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Making the case for gender sensitive climate policy – lesson from South Asia/IGP

Making the case for gender sensitive climate policy – lesson from South Asia/IGP PurposeThe purpose of this paper is to provide an overview of gender and social inequality in the agricultural sector of South Asia with a focus on wheat as a major staple crop which underpins the breadbasket of the Indo-Gangetic Plains. It provides new insights, as examined through a climate justice lens, into the status of women and socially excluded groups in the region and based on this calls for re-thinking both politically and practically on how to shape future initiatives to be more gender and socially inclusive and thereby supporting the rights of the neediest. Design/methodology/approachAn overview of research and evidence is conducted on how gender and social inequality is currently being addressed in the agricultural sector through an analysis of peer reviewed and grey literature. This is followed by a synthesis which is presented as directions and recommendations for future initiatives developed through a climate justice lens. FindingsGender and social inequality issues are rife across the IGP. This may be for many reasons including poor targeting, little capacity, lack of strategic positioning in programme and project design - all of which have enormous implications for the poorest and most marginalised communities and especially women. The need to conduct more gender- and socially inclusive focused research to enhance gender equity and equal opportunities for women and men is highlighted. The need to include a human rights-based approach to safeguarding the rights of the most vulnerable affected by climate change is indicated through the gender analysis; the finding provide some guiding principles in moving towards the new 2015 climate agreement and Post 2015 Development Goals. Originality/valueThe results provide a foundation which stimulates thinking around climate justice and the contribution this approach can make to better inform future agricultural initiatives/policies to be more gender- and socially inclusive. http://www.deepdyve.com/assets/images/DeepDyve-Logo-lg.png International Journal of Climate Change Strategies and Management Emerald Publishing

Making the case for gender sensitive climate policy – lesson from South Asia/IGP

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Publisher
Emerald Publishing
Copyright
Copyright © Emerald Group Publishing Limited
ISSN
1756-8692
DOI
10.1108/IJCCSM-04-2015-0049
Publisher site
See Article on Publisher Site

Abstract

PurposeThe purpose of this paper is to provide an overview of gender and social inequality in the agricultural sector of South Asia with a focus on wheat as a major staple crop which underpins the breadbasket of the Indo-Gangetic Plains. It provides new insights, as examined through a climate justice lens, into the status of women and socially excluded groups in the region and based on this calls for re-thinking both politically and practically on how to shape future initiatives to be more gender and socially inclusive and thereby supporting the rights of the neediest. Design/methodology/approachAn overview of research and evidence is conducted on how gender and social inequality is currently being addressed in the agricultural sector through an analysis of peer reviewed and grey literature. This is followed by a synthesis which is presented as directions and recommendations for future initiatives developed through a climate justice lens. FindingsGender and social inequality issues are rife across the IGP. This may be for many reasons including poor targeting, little capacity, lack of strategic positioning in programme and project design - all of which have enormous implications for the poorest and most marginalised communities and especially women. The need to conduct more gender- and socially inclusive focused research to enhance gender equity and equal opportunities for women and men is highlighted. The need to include a human rights-based approach to safeguarding the rights of the most vulnerable affected by climate change is indicated through the gender analysis; the finding provide some guiding principles in moving towards the new 2015 climate agreement and Post 2015 Development Goals. Originality/valueThe results provide a foundation which stimulates thinking around climate justice and the contribution this approach can make to better inform future agricultural initiatives/policies to be more gender- and socially inclusive.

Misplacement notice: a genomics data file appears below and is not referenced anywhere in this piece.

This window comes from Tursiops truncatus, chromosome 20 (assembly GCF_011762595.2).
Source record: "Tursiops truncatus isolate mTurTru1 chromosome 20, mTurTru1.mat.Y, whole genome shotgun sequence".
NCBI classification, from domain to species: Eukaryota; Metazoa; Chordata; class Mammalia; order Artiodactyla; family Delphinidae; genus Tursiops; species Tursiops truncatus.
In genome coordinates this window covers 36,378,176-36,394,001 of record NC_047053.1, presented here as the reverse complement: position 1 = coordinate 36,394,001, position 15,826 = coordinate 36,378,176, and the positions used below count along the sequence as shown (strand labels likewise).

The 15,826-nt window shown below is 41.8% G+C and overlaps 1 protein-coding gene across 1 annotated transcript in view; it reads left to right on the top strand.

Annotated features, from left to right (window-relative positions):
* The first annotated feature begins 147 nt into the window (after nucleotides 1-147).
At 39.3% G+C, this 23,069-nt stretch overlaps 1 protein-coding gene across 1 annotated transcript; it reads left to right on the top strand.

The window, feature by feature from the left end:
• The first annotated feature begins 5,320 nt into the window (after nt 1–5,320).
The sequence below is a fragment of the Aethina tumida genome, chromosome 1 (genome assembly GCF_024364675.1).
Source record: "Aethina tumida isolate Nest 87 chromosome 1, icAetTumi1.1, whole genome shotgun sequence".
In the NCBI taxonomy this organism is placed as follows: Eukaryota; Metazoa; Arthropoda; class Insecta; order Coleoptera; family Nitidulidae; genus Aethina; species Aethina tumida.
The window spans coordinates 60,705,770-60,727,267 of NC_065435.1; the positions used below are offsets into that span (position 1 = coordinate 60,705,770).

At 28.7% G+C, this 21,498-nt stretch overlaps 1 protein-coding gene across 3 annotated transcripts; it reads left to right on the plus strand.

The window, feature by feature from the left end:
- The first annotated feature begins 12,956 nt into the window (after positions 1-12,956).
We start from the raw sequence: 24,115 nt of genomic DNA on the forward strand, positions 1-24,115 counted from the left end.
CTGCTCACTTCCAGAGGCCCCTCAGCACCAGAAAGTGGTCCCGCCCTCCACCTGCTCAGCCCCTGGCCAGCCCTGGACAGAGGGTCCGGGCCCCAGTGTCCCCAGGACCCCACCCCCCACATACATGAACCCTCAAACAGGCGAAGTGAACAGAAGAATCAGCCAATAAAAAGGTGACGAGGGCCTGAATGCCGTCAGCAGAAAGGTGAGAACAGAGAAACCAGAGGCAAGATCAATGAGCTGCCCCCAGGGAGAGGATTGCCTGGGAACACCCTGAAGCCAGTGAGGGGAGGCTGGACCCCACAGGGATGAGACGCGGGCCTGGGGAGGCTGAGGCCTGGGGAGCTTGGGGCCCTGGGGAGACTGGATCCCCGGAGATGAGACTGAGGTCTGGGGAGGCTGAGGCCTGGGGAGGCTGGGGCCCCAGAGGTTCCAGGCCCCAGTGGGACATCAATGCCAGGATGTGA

Journal

International Journal of Climate Change Strategies and ManagementEmerald Publishing

Published: Aug 15, 2016

References